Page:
The scheme also involved directing that beneficiaries be placed on continuous care, whether the beneficiaries needed the service or not, and often without any consultation with a physician. Continuous care physician’s orders were falsified and uploaded into Novus’s electronic medical records database. When a beneficiary was on continuous care, the Novus nurses would unnecessarily administer high doses of Schedule II controlled medications such as morphine or hydromorphone. The Schedule II medications were obtained with prescription forms unlawfully pre-signed by medical directors. The investigators found instances when these excessive dosages resulted in serious bodily injury or death to the beneficiaries.

If convicted, each count of conspiracy to commit health care fraud and substantive health care fraud count carries a maximum statutory penalty of 10 years in federal prison and a $250,000 fine.

Nursing home executives indicted in $16M fraud scheme

Four individuals, including the former Chief Executive Officer (CEO) and Chief Operating Officer (COO) of a nursing home chain, have been indicted for their roles in a $16 million fraud scheme. The alleged scheme involved American Senior Communities (ASC), located in Indiana.

Scheme 

According to the 32-count indictment, the perpetrators made side deals with vendors at the expense of ASC between 2009 and 2015. To fund these deals, they overcharged ASC for products and services, and then funneled the overcharges through shell companies and back to themselves. Almost all products and services are paid for by Medicare and Medicaid reimbursements.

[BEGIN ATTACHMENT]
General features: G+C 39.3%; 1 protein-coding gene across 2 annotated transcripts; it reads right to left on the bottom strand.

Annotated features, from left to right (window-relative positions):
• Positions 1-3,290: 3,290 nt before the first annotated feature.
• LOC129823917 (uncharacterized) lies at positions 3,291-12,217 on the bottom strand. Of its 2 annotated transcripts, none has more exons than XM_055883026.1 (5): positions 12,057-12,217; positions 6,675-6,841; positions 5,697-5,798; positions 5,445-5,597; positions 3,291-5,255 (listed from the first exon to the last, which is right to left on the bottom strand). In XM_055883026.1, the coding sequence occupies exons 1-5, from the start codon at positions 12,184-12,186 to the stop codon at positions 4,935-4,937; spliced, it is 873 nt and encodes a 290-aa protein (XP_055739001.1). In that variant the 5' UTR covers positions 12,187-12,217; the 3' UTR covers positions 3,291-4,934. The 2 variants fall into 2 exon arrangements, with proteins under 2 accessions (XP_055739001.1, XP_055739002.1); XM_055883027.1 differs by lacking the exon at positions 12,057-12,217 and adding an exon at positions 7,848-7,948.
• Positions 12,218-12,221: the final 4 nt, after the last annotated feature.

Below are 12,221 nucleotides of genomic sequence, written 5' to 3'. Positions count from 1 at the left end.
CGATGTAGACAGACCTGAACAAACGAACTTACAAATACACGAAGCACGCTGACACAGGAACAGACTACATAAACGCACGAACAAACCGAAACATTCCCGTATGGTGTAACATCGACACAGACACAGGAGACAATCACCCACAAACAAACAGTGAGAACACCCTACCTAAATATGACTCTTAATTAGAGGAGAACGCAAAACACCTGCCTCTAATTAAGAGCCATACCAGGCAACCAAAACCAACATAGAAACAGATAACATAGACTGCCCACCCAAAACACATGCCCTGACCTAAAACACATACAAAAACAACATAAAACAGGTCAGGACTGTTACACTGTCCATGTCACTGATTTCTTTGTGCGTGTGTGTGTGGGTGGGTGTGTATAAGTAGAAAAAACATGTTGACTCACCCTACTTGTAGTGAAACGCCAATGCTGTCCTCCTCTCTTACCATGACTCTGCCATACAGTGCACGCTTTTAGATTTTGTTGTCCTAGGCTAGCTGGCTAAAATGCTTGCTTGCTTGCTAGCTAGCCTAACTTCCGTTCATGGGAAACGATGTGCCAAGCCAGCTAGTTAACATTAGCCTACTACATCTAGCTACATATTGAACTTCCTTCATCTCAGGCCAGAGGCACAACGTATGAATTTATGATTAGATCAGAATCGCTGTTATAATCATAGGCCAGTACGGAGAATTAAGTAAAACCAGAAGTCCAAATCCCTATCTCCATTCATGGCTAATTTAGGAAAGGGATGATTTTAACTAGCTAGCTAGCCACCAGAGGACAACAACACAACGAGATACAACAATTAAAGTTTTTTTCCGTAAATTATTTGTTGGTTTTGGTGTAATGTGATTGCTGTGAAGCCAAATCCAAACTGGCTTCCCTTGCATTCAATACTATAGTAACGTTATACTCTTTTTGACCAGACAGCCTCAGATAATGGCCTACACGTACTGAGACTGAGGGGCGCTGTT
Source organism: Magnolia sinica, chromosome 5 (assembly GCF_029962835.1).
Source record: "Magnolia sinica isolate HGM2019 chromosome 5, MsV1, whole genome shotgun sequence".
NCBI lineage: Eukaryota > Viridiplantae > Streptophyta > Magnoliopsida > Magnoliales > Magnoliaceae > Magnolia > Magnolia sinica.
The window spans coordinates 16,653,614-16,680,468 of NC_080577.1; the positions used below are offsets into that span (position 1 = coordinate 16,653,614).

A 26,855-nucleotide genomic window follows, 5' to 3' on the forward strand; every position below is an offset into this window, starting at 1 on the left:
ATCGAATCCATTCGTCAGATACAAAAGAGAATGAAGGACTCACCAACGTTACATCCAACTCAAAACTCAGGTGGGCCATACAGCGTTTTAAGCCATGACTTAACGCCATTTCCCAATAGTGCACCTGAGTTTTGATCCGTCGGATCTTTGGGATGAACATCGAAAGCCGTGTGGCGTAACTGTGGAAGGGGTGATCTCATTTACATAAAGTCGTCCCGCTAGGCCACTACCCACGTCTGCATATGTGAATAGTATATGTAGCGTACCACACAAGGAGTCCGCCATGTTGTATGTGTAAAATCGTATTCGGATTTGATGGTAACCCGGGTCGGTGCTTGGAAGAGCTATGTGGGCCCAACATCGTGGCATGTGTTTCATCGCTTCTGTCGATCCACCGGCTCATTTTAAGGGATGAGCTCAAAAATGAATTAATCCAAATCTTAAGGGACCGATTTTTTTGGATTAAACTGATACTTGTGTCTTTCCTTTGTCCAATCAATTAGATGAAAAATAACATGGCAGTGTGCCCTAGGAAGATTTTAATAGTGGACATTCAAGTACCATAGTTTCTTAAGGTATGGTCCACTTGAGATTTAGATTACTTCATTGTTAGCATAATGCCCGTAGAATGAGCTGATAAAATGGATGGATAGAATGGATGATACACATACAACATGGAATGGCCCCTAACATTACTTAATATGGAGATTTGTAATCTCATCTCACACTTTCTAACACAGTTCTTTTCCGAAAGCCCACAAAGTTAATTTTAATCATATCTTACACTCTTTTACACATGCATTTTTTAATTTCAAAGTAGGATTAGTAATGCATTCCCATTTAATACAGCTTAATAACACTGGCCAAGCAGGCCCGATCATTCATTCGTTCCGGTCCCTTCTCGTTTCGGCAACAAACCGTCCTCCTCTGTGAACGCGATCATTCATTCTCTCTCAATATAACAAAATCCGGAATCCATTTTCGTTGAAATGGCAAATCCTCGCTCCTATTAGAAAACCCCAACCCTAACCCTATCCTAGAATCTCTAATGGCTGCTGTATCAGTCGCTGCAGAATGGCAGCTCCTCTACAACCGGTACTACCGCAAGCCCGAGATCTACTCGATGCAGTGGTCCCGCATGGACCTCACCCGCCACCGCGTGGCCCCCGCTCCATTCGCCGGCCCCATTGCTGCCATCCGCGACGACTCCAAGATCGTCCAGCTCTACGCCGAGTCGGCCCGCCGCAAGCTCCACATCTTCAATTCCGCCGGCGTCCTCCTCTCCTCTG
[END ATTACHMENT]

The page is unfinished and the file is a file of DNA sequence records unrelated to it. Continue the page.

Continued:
According to the indictment, the scheme spanned services from landscaping and pharmacy to food supplies, therapies, and decorations. If vendors questioned the overcharges and kickbacks, they were turned down. The funds were allegedly used by the four perpetrators for several personal purposes, including paying real estate, jewelry, and gold bars, as well as making political contributions.

Former CEO indicted for $100M fraud that collapsed Puerto Rico bank

The former CEO of now-defunct Inyx Inc., was charged with eight counts of wire fraud in connection to a $100 million pharmaceutical fraud scheme. The indictment was filed on August 4, 2016, in the Southern District of Florida, and the former CEO was arrested and made his initial appearance Friday, September 30, 2016. The fraud scheme is alleged to have led to the collapse of Westernbank Peurto Rico (Westernbank).

Scheme

During the former CEO’s tenure, which lasted 2005 to 2007, he and other conspirators provided a security interest in Inyx’s assets, as well as its subsidiaries’ assets, in order to receive loans and lines of credit. To facilitate these loans, the former CEO allegedly submitted false and fraudulent invoices as collateral and made false representations about intended loan repayments and the value of the assets pledged as collateral. The government also alleges that he misappropriated $25 million in company funds to his personal accounts and $9.6 million to an associate’s account.

Inyx was previously traded on the Nasdaq Over-the-Counter Bulletin Board. In 2007, the company filed for bankruptcy.